Vol.XI No.III Pg.5
May 1974

Church Buildings (2)

Robert F. Turner

A brother asks, "Are weddings and funerals authorized works of a local church?" No, they are social functions. Marriage is of God, but church "sanction" is neither required nor suggested in God's word. "Then," (you know what's coming) "may the church building be used for weddings and funerals?" Yes, No, and I'm not sure!

The incidental use of buildings and accompaniments, use not directly related to their intended purpose, is most subject to abuse, and has raised soul-searching questions among brethren. There are three classes of such usage: unavoidable, inadvertent, and deliberate: and all originate with man and should not be used as a base for further judgements, nor bound as matters of faith.

A temperature-controlled shelter provides certain physical benefits to all present; and it is impossible to avoid all social aspects of an assembly. Removing other "violations" will involve impracticalities. Shall we forbid children (50 yrs. or older) to sleep on the pews? Allow no personal phone calls? No use of the water fountain except as essential to worship? No social remarks while in the foyer? It would tax the Soviet police force!

Deliberate "unauthorized" use of church property may not be as diabolical as it sounds. In times of disaster (tornado, flood, etc.) a well-built, centrally located building may be the only shelter available to refugees. The use is temporary, and incidental; we did not build for that purpose; and I do not believe such use would "authorize" anything. When in Arizona, a young couple drove many miles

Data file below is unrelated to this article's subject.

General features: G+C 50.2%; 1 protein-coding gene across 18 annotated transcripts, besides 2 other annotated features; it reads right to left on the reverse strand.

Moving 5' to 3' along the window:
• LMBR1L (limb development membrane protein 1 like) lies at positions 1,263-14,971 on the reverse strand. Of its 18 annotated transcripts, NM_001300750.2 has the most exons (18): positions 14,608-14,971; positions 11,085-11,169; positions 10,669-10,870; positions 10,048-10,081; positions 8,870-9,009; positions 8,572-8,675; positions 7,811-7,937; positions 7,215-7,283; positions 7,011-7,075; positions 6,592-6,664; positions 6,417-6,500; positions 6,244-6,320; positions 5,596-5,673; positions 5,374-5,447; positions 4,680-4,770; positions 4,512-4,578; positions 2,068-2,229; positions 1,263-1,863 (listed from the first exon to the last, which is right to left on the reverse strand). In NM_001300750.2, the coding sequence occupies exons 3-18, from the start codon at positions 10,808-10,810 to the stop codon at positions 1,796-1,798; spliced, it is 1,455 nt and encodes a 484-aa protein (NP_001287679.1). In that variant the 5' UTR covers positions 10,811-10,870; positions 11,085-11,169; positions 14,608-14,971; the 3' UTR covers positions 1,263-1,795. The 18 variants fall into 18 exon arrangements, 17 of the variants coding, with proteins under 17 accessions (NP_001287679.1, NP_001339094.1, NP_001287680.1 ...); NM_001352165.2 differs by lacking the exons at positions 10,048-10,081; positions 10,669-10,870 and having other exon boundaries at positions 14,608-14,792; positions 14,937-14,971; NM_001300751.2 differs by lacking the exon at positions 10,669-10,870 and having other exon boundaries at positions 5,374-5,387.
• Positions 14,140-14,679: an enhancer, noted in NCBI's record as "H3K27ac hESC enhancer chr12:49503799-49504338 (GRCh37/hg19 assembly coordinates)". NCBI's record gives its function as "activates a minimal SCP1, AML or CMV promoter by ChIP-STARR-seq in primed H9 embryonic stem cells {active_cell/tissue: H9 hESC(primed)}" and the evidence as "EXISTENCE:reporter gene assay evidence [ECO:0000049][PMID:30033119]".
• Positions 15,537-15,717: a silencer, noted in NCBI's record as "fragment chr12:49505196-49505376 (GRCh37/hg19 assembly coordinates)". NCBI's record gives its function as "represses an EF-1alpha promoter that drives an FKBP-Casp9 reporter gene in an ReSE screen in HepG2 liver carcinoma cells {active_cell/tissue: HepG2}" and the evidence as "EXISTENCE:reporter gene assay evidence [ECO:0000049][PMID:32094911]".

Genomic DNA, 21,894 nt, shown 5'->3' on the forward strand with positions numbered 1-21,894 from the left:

to a small town where I was in a meeting. Arriving at the close of services, they asked me to marry them. The church building was handy, and cool, so I invited them in and we tied the knot. In years-gone-by the building was the most suitable place in town for the funeral of some well-known and loved brother. Of course these examples prove nothing— but they may illustrate, I hope, common sense.

But judgement depends upon circumstances, and different circumstances warrant different conclusion. I do not believe the church should have to bear extra expenses for such things, nor should they be allowed to interfere with regular church functions. (They could not then be called "incidentals.") Some things are "unseemly," and some would compromise the efforts of the church to teach truth. Today, when many churches have embraced "fun and frolic" as "church work," it has seemed necessary to avoid anything that would give solace to such error. (Our reaction may have given solace, but we tried, and God sees our heart.) Too, a few seem to have a very erroneous (almost Roman Catholic) concept of the "sanctity" of "church wedding." I would not want to encourage this.

Some feel it is better to ban all incidental uses than to have to explain "why not" to the undesirable cases; but this seems a coward's way out, and unjust to worthy cases. This may be the time for a searching new look at our concepts of "church property", "marriage ceremonies", and all. But whatever your judgement, have patience and charity for your brother.